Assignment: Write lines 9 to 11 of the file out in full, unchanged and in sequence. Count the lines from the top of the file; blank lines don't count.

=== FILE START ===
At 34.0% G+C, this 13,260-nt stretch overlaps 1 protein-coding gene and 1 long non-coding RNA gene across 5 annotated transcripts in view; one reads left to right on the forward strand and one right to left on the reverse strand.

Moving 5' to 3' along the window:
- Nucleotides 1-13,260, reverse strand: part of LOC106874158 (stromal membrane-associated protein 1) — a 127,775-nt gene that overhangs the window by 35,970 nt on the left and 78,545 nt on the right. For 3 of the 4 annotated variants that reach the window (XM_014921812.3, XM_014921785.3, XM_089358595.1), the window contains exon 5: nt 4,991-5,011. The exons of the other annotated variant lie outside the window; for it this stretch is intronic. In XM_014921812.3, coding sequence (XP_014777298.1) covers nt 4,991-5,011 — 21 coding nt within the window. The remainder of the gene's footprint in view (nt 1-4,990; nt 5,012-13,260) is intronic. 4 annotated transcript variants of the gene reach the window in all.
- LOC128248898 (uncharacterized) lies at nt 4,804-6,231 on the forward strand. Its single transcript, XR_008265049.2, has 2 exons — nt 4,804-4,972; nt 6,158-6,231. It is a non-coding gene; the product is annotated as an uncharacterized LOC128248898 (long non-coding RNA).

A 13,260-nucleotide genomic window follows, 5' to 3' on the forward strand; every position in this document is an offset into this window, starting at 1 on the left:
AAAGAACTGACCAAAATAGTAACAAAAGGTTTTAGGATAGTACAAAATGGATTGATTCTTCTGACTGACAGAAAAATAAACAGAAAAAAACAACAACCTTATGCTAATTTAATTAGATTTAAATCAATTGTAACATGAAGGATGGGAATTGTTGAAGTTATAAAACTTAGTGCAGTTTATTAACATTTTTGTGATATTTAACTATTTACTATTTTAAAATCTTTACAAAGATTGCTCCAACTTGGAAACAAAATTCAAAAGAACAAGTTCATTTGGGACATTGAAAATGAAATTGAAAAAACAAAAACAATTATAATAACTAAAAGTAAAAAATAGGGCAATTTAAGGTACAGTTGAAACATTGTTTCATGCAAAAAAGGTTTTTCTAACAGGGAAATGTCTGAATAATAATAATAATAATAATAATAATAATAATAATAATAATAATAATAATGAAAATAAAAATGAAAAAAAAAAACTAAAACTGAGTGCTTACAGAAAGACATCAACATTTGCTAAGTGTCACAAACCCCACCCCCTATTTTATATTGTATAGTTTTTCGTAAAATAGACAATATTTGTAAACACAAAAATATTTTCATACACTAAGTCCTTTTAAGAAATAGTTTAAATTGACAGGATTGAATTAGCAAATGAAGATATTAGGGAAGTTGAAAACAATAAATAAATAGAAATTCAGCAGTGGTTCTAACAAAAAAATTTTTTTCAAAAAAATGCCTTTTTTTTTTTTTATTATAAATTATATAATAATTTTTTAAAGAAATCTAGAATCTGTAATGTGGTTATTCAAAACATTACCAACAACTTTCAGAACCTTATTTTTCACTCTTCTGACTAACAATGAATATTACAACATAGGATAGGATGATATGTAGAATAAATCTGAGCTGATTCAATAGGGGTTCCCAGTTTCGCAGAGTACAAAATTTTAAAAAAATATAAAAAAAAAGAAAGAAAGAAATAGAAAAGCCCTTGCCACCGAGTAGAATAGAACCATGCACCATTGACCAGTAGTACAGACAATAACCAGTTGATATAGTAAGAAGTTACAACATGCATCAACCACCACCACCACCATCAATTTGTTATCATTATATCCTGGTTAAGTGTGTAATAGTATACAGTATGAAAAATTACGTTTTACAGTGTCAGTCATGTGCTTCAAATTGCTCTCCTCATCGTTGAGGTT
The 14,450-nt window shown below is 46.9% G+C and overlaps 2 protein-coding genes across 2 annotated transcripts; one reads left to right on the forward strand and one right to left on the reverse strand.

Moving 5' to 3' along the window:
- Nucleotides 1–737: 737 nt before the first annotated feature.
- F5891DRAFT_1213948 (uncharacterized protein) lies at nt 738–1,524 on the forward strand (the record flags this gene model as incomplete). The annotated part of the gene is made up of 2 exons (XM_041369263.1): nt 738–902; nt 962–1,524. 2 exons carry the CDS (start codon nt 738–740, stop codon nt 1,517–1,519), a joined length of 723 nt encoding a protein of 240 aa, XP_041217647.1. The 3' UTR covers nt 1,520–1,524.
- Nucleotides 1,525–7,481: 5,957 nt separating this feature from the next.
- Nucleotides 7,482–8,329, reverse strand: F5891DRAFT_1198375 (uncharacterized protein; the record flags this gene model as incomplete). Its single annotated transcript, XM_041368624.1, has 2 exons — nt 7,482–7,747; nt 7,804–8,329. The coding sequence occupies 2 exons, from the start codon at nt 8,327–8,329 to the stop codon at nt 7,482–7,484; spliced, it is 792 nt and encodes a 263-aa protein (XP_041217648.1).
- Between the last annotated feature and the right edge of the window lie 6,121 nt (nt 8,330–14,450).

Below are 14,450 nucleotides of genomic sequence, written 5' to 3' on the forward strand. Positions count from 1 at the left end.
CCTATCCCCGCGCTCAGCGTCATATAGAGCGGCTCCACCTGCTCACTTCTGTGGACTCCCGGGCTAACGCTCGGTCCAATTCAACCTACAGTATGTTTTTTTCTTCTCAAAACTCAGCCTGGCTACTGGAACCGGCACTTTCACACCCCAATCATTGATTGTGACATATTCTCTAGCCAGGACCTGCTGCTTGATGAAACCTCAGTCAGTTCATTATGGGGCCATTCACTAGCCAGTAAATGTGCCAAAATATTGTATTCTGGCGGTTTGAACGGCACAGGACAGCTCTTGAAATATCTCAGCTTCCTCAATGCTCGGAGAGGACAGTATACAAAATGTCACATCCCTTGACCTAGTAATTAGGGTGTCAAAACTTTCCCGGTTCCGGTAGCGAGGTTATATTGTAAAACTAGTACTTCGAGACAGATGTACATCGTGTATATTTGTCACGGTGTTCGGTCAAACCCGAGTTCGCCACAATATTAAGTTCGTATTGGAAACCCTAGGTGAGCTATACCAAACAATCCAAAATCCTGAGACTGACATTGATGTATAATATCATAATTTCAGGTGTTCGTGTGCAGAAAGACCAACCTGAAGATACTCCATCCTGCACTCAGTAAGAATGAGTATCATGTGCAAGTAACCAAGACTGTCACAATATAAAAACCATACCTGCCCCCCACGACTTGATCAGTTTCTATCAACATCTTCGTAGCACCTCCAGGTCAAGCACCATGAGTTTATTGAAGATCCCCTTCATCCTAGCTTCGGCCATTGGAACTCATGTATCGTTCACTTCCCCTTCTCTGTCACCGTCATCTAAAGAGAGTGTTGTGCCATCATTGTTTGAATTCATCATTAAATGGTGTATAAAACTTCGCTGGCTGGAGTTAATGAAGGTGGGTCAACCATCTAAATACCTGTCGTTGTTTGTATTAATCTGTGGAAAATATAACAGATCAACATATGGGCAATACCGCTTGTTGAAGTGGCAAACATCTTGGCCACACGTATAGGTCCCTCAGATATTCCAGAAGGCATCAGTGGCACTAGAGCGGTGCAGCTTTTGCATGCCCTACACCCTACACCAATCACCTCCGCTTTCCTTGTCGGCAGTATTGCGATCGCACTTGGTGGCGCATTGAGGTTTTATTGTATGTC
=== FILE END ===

- Nucleotides 1–737: 737 nt before the first annotated feature.
- F5891DRAFT_1213948 (uncharacterized protein) lies at nt 738–1,524 on the forward strand (the record flags this gene model as incomplete). The annotated part of the gene is made up of 2 exons (XM_041369263.1): nt 738–902; nt 962–1,524. 2 exons carry the CDS (start codon nt 738–740, stop codon nt 1,517–1,519), a joined length of 723 nt encoding a protein of 240 aa, XP_041217647.1. The 3' UTR covers nt 1,520–1,524.
- Nucleotides 1,525–7,481: 5,957 nt separating this feature from the next.